Review: Casio Edifice Bluetooth Watch

There’s a whole range of smartwatches on the market, from the Apple Watch to the latest LG Watch Sport. They all have a few things in common: crappy battery life, delicate screens, and complex interfaces. Certainly smart watch features and apps are appealing, but for most people a watch is primarily for telling the time. That’s where the Casio Edifice range steps in – they are all about being a watch first and using your smartphone as the accessory.

I’ve been wearing the Casio Edifice EQB-600D for the past few weeks to see how it works. It’s not a discrete watch, but its stainless steel finish is more classy than the Casio G-Shock range. I’m still undecided about how it looks. There are many positives  – the polished bezel, the chunky buttons and the striking 3D Globe Dial – but it’s a little showy for my taste. But these things are very personal and I’ve certainly received lots of positive comments about it – more so than my usual Huawei Android Wear watch.

The Casio Edifice EQB-600D is made from polished stainless steel and features a large chronograph display and four complications: World time, Day, Date and the 3D Globe Dial. These sit underneath a mineral glass face that should protect you from minor scrapes. Of special note is the 3D Globe Dial that rotates to show the areas currently in daytime & nighttime. If that’s not impressive enough, the Tough Solar technology charges your watch whenever it’s exposed to light. I double-taked when I first realised that the watch was solar, the face looks nothing like solar panels that I’ve seen before – this just looks like a regular watch.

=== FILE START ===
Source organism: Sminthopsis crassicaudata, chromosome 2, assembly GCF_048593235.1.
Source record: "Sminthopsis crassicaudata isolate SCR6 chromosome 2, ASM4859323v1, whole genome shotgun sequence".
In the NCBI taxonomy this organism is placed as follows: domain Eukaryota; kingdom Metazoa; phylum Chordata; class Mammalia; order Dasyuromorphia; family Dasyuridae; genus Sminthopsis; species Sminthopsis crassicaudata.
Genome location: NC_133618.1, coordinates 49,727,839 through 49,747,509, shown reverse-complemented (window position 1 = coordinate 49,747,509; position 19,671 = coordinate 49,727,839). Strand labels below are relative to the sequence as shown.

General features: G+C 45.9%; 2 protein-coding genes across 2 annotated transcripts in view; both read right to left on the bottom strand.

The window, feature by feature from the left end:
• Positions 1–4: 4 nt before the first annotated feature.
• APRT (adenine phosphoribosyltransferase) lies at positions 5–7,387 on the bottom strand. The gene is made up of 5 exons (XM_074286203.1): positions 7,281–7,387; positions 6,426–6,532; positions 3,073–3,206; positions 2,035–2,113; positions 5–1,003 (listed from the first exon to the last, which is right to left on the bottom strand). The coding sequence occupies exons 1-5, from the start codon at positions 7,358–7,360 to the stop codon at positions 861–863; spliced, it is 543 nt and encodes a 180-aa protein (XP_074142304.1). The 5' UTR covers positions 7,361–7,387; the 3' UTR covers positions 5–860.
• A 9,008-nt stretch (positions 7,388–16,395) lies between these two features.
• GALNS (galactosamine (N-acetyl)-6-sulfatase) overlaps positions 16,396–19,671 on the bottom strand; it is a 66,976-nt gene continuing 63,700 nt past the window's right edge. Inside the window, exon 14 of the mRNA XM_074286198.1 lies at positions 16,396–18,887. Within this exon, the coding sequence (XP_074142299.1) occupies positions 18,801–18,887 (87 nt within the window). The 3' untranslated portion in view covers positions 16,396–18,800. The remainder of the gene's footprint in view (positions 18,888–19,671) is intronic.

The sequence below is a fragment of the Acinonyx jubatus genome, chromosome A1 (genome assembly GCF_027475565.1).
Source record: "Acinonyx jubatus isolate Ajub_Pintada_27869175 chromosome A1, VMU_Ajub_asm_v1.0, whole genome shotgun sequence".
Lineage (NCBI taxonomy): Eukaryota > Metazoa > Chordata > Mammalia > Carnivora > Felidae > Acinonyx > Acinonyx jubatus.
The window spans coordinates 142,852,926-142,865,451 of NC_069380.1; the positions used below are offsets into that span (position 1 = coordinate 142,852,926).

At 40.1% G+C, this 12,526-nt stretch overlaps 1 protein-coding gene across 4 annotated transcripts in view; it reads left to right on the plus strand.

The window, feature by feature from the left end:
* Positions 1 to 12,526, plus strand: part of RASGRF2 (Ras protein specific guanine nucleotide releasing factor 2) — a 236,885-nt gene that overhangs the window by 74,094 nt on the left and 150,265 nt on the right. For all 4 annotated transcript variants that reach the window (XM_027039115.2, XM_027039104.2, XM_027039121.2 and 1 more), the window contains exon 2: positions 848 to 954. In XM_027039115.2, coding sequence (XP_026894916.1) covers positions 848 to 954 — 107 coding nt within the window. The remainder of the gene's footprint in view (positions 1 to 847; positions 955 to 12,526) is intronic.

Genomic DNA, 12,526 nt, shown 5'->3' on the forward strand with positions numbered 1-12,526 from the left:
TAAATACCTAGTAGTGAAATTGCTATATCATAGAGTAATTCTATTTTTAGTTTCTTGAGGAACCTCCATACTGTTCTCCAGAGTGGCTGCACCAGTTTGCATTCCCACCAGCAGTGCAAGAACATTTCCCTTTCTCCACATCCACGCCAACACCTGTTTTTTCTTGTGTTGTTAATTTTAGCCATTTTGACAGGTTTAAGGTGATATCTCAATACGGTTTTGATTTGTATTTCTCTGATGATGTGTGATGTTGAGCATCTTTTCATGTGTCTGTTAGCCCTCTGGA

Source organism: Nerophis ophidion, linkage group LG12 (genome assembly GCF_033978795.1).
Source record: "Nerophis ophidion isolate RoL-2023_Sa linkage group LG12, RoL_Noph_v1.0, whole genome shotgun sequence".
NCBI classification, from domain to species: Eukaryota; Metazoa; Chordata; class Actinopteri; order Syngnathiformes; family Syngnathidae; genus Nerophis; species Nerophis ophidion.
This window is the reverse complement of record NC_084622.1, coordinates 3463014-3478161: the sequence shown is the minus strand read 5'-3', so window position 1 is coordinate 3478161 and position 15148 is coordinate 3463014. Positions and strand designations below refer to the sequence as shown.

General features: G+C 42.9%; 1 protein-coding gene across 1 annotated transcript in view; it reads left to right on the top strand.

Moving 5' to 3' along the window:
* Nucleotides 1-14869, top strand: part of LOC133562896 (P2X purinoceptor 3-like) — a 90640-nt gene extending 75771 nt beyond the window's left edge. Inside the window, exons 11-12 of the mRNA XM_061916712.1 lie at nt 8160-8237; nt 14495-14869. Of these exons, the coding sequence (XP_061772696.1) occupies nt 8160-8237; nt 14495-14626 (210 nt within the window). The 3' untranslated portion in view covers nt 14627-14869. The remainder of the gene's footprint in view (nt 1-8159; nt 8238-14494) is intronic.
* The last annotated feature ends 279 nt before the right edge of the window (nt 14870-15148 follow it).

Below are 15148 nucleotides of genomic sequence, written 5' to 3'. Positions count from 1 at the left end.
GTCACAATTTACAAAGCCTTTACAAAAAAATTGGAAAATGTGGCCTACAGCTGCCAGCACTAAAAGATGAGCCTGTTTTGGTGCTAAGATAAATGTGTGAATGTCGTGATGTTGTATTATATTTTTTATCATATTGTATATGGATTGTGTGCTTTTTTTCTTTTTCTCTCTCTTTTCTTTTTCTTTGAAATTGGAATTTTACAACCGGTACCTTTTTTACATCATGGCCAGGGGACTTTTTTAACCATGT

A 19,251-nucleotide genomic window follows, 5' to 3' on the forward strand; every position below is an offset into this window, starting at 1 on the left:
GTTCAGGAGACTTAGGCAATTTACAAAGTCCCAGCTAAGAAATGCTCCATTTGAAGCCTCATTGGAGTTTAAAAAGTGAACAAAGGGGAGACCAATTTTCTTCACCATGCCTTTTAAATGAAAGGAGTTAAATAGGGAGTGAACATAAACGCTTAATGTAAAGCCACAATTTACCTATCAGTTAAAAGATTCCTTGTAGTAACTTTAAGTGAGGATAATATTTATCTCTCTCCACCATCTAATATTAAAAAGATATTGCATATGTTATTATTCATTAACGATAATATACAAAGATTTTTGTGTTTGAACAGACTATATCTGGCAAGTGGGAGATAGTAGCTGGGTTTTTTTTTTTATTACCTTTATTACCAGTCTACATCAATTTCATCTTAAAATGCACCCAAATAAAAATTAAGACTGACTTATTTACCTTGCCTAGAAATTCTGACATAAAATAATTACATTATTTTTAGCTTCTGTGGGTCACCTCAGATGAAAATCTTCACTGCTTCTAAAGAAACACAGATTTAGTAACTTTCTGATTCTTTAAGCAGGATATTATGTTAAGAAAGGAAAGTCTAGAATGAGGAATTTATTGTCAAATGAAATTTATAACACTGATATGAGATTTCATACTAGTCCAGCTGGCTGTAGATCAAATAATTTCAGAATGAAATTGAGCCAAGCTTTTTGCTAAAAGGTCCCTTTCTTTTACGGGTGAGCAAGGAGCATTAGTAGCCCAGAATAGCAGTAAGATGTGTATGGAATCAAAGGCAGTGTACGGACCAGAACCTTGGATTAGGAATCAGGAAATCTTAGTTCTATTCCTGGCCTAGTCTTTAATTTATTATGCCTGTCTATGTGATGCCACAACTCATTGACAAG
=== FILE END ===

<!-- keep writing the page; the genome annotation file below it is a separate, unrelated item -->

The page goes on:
Surrounding the bezel are four buttons, three on the right and one on the left. Starting on the right hand side, the top button switches the main dial to world time, the lockable crown sets the time, and the lower button triggers the phone finder. The left-hand button initiates the Bluetooth connection to your handset.

Apart from the looks, there’s a lot going on inside the Casio Edifice EQB-600D. The main benefit is the Bluetooth link that connects with your smartphone. This allows for simple setup of the watch as well as some useful extra features. You perform all these functions through the Casio Watch+ app that guides you through linking your watch and smartphone. Once this is done, you can adjust the time, set favourite timezones, change summer time settings and set up the phone finder. This is particularly useful if you leave your phone lying around – just press the lower-right button on the Casio Edifice and your phone starts to ring after a few seconds.

The app also includes a guide to the watch’s features and a handy battery gauge to see when you next need to find some sunlight. If the battery gets too low, the app will alert you with a notification. All you need to do is put it back in the sun (or under a lamp) and the watch recovers back to its former self. Other features worth mentioning are the 100m water resistance, automatic daylight savings changes and the luminescent dial.

Overall I’ve found the Casio Edifice EQB-600D to be an interesting take on the smart watch. It won’t keep you up to date with notifications, but the few features it has work well. The Bluetooth link worked flawlessly during my testing and kept the time perfectly syncronised. But the main attraction is the battery life which is almost infinite. As long as the watch sees some light on a daily basis you shouldn’t have to think about charging it. This is a far cry from most smartwatches and is a great addition by Casio.

If you’re not in the market for a charge-every-day smartwatch but see the benefits in a smarter-watch then the Casio Edifice EQB-600D could be for you.



  1. It’s 100M water resistant, not 10M but 10ATM = 100 meters. Suitable for swimming but not diving. For diving you need at least 200M (20ATM)

    Beyond that I must say as a large watch collector this is the best use of modern wireless technology I’ve see to date in a watch. This is a fairly simple watch but their Pathfinder series and the CItizen hopelessly complex military watches like the Nighthawk which uses the atomic clock signals to adjust the time, would all be much better off using this approach which is what I expect them to do very quickly.

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